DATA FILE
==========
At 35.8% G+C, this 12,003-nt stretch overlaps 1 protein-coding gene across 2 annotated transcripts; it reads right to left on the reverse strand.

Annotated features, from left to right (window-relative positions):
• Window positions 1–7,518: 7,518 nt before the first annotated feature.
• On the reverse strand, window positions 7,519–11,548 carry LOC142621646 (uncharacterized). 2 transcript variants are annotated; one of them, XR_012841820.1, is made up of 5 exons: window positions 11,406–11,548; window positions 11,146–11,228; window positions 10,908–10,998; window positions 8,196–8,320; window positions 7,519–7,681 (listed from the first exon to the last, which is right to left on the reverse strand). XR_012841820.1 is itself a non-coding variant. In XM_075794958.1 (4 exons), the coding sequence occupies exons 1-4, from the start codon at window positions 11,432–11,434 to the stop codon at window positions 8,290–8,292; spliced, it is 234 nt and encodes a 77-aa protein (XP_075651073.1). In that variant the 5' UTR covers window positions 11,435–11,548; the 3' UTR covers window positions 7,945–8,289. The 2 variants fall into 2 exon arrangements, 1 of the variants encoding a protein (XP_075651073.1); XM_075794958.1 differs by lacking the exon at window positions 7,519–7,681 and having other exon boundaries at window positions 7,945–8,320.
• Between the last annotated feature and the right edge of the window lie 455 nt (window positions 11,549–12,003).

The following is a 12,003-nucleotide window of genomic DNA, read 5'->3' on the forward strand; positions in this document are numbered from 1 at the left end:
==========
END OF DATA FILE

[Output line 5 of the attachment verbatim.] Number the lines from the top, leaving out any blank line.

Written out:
• Between the last annotated feature and the right edge of the window lie 455 nt (window positions 11,549–12,003).